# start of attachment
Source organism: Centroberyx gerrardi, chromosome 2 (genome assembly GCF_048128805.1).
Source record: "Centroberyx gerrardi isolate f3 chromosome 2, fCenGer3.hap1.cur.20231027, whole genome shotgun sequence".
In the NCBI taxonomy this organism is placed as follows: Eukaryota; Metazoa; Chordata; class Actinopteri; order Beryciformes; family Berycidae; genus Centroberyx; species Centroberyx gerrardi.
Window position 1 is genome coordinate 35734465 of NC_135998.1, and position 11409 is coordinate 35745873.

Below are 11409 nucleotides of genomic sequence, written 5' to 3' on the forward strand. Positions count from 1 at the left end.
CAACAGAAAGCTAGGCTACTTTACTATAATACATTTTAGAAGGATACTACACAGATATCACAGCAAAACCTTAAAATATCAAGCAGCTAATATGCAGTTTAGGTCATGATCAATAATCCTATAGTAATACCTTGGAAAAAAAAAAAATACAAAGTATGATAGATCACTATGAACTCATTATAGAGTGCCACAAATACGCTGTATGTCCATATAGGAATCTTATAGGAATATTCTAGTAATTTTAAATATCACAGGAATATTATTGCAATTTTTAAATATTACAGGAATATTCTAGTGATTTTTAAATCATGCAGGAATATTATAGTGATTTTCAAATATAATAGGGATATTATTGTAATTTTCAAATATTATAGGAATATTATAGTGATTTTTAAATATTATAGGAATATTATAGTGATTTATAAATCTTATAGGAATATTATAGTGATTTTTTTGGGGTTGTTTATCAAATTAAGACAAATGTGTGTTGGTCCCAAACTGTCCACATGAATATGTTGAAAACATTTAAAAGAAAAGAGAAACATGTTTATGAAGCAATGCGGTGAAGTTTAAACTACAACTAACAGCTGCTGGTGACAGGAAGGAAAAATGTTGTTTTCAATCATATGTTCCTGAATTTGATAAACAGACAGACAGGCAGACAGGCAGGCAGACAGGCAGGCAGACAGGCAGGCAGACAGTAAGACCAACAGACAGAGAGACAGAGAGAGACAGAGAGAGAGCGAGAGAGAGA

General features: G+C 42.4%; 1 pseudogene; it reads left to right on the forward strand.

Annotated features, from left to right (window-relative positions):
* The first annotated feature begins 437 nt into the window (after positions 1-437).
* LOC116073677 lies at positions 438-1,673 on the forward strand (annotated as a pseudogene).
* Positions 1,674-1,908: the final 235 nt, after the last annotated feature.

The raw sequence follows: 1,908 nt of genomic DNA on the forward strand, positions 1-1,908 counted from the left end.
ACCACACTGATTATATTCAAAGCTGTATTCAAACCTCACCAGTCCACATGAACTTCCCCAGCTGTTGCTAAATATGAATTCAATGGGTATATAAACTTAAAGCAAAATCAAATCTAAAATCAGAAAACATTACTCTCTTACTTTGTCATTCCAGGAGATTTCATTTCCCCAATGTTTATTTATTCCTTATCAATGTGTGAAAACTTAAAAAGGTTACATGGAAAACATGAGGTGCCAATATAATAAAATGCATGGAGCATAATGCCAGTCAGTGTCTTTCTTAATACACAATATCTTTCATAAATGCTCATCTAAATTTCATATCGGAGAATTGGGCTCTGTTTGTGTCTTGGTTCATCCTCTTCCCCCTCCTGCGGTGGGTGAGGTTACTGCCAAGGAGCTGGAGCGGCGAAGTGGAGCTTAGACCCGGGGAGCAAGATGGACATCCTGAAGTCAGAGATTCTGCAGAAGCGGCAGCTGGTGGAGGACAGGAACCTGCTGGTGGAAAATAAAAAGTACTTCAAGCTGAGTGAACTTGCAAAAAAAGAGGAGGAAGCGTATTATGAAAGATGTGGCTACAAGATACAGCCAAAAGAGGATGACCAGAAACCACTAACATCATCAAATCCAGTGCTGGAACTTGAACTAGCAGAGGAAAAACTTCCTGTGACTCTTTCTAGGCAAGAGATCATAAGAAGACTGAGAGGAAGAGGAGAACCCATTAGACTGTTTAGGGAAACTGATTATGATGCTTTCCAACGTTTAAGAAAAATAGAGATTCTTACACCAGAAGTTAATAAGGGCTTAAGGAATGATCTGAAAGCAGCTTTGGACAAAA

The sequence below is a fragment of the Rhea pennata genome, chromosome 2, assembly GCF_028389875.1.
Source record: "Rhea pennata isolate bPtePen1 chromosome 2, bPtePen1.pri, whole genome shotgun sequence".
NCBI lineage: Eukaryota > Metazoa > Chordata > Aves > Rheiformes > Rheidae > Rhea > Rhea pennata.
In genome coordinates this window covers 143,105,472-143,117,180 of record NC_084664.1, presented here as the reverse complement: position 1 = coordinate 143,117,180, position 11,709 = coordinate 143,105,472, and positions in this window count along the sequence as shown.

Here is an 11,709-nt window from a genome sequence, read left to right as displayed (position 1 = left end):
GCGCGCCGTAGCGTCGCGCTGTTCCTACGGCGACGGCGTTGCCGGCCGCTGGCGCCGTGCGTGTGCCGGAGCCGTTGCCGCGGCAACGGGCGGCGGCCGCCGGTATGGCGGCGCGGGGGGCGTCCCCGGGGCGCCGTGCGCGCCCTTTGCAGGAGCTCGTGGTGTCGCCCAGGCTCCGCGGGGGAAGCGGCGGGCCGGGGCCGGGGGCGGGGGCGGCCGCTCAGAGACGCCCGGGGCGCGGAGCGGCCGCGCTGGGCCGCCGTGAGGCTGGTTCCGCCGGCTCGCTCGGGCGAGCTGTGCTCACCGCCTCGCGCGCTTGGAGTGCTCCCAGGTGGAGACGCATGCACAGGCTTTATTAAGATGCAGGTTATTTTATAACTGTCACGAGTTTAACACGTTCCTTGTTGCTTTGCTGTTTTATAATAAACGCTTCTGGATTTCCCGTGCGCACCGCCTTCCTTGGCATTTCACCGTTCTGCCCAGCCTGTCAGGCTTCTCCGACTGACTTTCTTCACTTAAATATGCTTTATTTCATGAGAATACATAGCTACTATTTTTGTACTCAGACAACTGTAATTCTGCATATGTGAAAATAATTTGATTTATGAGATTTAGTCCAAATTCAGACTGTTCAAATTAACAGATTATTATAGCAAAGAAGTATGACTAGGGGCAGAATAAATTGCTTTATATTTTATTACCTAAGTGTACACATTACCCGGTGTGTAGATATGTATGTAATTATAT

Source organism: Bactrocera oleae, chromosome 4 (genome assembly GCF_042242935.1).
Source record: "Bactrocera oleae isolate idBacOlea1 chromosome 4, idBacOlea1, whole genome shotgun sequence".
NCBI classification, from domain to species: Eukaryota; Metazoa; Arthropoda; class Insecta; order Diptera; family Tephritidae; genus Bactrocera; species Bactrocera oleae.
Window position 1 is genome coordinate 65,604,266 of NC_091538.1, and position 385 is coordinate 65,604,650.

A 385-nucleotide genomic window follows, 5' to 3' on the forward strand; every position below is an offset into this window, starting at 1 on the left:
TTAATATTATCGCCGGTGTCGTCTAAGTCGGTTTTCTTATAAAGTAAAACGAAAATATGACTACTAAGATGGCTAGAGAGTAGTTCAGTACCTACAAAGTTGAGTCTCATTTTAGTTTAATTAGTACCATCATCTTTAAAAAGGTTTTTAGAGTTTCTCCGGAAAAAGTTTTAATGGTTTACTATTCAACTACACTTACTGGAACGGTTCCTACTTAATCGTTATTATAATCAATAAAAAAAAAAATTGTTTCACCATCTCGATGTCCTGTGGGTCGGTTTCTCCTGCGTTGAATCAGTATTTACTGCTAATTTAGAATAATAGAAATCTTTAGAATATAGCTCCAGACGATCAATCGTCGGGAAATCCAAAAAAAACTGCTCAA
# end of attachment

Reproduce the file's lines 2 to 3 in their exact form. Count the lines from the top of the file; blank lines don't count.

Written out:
Source record: "Centroberyx gerrardi isolate f3 chromosome 2, fCenGer3.hap1.cur.20231027, whole genome shotgun sequence".
In the NCBI taxonomy this organism is placed as follows: Eukaryota; Metazoa; Chordata; class Actinopteri; order Beryciformes; family Berycidae; genus Centroberyx; species Centroberyx gerrardi.